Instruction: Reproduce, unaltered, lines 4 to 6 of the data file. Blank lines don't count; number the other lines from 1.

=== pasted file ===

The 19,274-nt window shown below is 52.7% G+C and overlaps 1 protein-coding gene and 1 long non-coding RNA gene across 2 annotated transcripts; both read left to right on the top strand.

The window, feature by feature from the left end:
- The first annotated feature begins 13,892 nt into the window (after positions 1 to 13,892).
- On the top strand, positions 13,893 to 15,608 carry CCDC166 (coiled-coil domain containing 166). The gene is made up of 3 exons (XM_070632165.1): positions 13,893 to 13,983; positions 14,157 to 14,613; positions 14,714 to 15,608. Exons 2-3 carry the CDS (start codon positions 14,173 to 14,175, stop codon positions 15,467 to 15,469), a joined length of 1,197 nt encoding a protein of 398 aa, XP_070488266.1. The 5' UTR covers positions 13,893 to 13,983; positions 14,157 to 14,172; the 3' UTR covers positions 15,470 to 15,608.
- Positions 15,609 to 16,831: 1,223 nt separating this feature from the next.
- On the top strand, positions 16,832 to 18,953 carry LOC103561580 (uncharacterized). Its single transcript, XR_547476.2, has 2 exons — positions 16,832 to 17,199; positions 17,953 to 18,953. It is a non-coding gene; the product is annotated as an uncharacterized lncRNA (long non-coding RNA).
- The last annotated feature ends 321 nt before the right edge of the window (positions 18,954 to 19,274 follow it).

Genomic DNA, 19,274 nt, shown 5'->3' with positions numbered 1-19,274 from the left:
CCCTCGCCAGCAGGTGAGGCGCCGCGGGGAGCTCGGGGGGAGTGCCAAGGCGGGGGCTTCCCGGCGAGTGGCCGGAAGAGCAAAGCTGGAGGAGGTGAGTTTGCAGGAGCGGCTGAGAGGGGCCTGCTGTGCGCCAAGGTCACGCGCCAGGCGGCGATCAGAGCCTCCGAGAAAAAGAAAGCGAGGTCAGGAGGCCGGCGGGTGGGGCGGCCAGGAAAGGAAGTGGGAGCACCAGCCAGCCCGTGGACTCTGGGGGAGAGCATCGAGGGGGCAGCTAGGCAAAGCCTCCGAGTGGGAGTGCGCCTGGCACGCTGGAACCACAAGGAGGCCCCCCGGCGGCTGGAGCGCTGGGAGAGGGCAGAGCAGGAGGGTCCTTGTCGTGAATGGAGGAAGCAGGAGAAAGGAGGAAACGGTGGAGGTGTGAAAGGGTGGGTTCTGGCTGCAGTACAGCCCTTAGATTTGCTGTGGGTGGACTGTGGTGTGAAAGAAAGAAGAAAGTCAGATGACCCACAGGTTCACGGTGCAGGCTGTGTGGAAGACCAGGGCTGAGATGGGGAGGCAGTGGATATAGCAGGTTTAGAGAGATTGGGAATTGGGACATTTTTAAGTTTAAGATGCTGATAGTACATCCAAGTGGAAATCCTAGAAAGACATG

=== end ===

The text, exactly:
- On the top strand, positions 13,893 to 15,608 carry CCDC166 (coiled-coil domain containing 166). The gene is made up of 3 exons (XM_070632165.1): positions 13,893 to 13,983; positions 14,157 to 14,613; positions 14,714 to 15,608. Exons 2-3 carry the CDS (start codon positions 14,173 to 14,175, stop codon positions 15,467 to 15,469), a joined length of 1,197 nt encoding a protein of 398 aa, XP_070488266.1. The 5' UTR covers positions 13,893 to 13,983; positions 14,157 to 14,172; the 3' UTR covers positions 15,470 to 15,608.
- Positions 15,609 to 16,831: 1,223 nt separating this feature from the next.
- On the top strand, positions 16,832 to 18,953 carry LOC103561580 (uncharacterized). Its single transcript, XR_547476.2, has 2 exons — positions 16,832 to 17,199; positions 17,953 to 18,953. It is a non-coding gene; the product is annotated as an uncharacterized lncRNA (long non-coding RNA).